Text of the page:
It is not enough for an offeror simply to change his or her mind about an offer. This change of mind must be notified to the offeree that the offer is being revoked. This was the position held in the case of Bryne v Van Tienhoven (1880) in which the defendants, a Cardiff company, had, on the 1st day of October posted a letter to New York offering to sell the plaintiffs 1,000 boxes of tinplates. On receiving the letter on 11 October, the plaintiffs immediately accepted by telegram. Acceptances sent by telegram take effect as soon as they are sent (as will be illustrated in our write-up about the postal rule). In the meantime on October 8, the defendants had written to revoke their offer, and this letter reached the defendants on 20 October. It was held by the court that there was a binding contract because revocation could only take effect on communication, but the acceptance by telegram took effect as soon as it was sent (nine days before the revocation was received). By the time the second letter reached the plaintiffs, a contract had already been made.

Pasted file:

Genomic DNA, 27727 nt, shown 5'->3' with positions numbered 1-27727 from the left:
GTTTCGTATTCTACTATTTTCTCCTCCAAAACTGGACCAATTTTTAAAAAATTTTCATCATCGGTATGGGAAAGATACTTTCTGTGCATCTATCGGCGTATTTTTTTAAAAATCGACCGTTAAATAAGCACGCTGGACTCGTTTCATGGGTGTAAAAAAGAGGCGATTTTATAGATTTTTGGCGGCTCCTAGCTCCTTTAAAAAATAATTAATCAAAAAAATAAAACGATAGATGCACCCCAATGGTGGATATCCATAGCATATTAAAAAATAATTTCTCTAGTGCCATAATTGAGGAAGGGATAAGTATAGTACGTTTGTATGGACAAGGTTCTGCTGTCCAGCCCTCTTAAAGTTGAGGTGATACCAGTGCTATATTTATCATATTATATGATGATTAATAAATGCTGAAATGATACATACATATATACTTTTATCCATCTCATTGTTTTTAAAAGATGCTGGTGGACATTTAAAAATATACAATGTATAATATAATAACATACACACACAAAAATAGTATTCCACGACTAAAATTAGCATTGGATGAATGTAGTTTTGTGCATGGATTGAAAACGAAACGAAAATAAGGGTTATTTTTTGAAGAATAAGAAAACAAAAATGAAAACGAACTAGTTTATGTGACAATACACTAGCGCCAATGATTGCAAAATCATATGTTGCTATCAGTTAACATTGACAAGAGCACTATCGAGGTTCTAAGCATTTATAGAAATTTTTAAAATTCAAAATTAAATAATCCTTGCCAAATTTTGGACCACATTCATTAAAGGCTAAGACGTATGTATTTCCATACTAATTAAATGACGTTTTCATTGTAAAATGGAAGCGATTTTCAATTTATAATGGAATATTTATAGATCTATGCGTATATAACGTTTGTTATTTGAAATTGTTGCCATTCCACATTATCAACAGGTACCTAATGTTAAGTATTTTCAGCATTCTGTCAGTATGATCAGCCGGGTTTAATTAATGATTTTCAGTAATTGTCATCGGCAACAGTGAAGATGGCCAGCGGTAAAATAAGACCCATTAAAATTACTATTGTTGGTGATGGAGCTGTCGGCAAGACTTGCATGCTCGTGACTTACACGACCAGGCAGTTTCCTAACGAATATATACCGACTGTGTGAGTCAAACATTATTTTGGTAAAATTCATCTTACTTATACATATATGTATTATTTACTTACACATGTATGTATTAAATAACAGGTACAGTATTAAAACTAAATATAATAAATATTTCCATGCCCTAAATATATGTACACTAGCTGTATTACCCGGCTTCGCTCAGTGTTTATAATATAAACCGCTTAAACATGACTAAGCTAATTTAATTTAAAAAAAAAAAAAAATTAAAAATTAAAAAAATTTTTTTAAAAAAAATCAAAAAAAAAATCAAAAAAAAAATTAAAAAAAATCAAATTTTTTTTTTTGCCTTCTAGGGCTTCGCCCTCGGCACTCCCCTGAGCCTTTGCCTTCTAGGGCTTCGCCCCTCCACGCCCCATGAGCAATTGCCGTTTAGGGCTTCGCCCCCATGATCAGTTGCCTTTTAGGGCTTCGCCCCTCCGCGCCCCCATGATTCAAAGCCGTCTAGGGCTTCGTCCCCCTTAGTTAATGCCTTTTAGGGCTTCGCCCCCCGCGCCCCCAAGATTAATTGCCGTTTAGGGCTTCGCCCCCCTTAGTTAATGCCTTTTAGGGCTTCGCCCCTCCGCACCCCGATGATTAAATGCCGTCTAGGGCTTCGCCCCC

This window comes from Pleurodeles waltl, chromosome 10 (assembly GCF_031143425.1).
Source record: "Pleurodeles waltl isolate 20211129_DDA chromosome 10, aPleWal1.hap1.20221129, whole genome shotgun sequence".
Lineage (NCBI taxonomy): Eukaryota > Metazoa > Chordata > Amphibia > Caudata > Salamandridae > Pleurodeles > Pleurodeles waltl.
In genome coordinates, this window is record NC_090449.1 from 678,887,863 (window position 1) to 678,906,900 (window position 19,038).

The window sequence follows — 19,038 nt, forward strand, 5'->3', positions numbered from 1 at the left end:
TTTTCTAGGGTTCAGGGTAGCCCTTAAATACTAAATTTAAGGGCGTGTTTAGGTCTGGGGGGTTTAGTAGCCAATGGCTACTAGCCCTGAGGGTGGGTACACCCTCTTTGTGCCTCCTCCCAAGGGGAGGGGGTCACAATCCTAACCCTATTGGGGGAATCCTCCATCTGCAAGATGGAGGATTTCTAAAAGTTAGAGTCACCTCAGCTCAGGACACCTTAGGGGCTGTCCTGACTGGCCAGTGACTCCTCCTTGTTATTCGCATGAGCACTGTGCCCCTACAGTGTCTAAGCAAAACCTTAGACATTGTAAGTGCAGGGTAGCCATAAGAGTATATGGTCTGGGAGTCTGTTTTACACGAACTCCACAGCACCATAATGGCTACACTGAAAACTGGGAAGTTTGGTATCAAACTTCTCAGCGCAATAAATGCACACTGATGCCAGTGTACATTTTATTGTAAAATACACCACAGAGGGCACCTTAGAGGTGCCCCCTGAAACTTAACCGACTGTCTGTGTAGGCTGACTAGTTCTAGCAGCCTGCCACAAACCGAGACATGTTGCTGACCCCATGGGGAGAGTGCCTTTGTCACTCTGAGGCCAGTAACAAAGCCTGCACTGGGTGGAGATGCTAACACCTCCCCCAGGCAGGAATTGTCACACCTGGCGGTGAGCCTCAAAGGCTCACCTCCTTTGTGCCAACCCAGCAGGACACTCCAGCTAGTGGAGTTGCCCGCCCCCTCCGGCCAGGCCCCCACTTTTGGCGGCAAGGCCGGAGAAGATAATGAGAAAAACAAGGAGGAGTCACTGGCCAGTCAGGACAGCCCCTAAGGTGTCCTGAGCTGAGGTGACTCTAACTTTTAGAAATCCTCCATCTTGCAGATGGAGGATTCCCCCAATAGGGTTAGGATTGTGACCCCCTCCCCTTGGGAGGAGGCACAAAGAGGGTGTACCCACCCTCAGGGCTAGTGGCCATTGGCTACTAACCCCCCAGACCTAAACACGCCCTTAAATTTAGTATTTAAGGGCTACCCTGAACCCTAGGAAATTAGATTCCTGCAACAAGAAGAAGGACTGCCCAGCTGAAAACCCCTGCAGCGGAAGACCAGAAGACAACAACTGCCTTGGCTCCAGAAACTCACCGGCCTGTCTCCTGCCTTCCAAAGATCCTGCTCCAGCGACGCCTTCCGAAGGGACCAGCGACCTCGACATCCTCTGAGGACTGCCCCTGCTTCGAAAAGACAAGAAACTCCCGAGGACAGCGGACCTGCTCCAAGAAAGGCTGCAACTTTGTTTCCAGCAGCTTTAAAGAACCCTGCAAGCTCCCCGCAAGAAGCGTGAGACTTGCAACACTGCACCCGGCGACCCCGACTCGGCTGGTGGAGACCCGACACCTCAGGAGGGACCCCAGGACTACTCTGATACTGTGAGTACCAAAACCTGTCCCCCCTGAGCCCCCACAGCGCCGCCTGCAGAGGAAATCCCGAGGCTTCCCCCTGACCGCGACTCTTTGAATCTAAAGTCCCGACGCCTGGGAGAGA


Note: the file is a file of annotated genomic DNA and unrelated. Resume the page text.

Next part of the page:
Revocation of an offer does not have to be communicated by the offeror; the communication can be made by some other reliable source. This was illustrated in the case of Dickinson v Dodds (1876) in which the communication was through a fourth man.
An offeror who promises to keep an offer open for a specified period may still revoke that offer at any time before it is accepted, unless the promise to keep it open is supported by some consideration from the other party (by providing consideration the parties make a separate contract called an option).
In certain office situations, a great deal of mail may be received daily. Because of the volume, mail does not go directly to the person whose name is on the envelope, but is received, opened, and sorted by clerical staff and then distributed to the relevant people. In these situations there may be some difficulty in pinpointing when the information in the letter can be said to be communicated: is it when the letter is received within the company, when it is opened, or when it is actually read by the relevant member of staff? There is no authority on the point but the approach would probably be that communication occurred when the letter was opened, even though there may in those circumstances be no true communication.
Exceptions to the Communication Rule
There are two main exceptions to the rule that the withdrawal must be communicated to the offeree.
The first is if an offeree moves to a new address without notifying the offeror, a withdrawal that was delivered to the offeree’s last known address will be effective on delivery there.
Second, where a unilateral offer is made to the world at large, to be accepted by conduct, it can probably be without the need for communication if the revocation takes place before the performance has begun.

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